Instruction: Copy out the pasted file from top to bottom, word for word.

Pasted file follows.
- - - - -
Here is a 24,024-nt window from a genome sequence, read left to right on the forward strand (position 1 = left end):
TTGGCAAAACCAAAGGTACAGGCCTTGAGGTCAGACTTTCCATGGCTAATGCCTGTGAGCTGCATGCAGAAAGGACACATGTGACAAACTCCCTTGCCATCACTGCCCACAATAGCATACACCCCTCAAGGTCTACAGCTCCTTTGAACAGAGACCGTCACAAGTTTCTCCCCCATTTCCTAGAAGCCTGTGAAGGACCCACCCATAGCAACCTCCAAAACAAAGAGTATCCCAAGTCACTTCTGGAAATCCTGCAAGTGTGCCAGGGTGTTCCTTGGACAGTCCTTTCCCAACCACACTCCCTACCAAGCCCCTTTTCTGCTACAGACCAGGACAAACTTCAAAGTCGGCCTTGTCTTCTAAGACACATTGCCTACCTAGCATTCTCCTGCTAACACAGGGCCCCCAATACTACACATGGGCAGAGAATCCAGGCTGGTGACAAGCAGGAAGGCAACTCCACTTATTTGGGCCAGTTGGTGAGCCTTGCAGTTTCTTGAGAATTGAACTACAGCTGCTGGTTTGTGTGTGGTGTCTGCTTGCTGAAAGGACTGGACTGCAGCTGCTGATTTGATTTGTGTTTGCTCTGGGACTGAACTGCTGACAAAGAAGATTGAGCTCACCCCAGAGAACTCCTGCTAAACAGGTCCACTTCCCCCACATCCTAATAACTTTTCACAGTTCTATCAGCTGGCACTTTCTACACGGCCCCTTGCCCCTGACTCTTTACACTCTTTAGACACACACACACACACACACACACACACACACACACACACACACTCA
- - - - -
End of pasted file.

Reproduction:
Here is a 24,024-nt window from a genome sequence, read left to right on the forward strand (position 1 = left end):
TTGGCAAAACCAAAGGTACAGGCCTTGAGGTCAGACTTTCCATGGCTAATGCCTGTGAGCTGCATGCAGAAAGGACACATGTGACAAACTCCCTTGCCATCACTGCCCACAATAGCATACACCCCTCAAGGTCTACAGCTCCTTTGAACAGAGACCGTCACAAGTTTCTCCCCCATTTCCTAGAAGCCTGTGAAGGACCCACCCATAGCAACCTCCAAAACAAAGAGTATCCCAAGTCACTTCTGGAAATCCTGCAAGTGTGCCAGGGTGTTCCTTGGACAGTCCTTTCCCAACCACACTCCCTACCAAGCCCCTTTTCTGCTACAGACCAGGACAAACTTCAAAGTCGGCCTTGTCTTCTAAGACACATTGCCTACCTAGCATTCTCCTGCTAACACAGGGCCCCCAATACTACACATGGGCAGAGAATCCAGGCTGGTGACAAGCAGGAAGGCAACTCCACTTATTTGGGCCAGTTGGTGAGCCTTGCAGTTTCTTGAGAATTGAACTACAGCTGCTGGTTTGTGTGTGGTGTCTGCTTGCTGAAAGGACTGGACTGCAGCTGCTGATTTGATTTGTGTTTGCTCTGGGACTGAACTGCTGACAAAGAAGATTGAGCTCACCCCAGAGAACTCCTGCTAAACAGGTCCACTTCCCCCACATCCTAATAACTTTTCACAGTTCTATCAGCTGGCACTTTCTACACGGCCCCTTGCCCCTGACTCTTTACACTCTTTAGACACACACACACACACACACACACACACACACACACACACACACTCA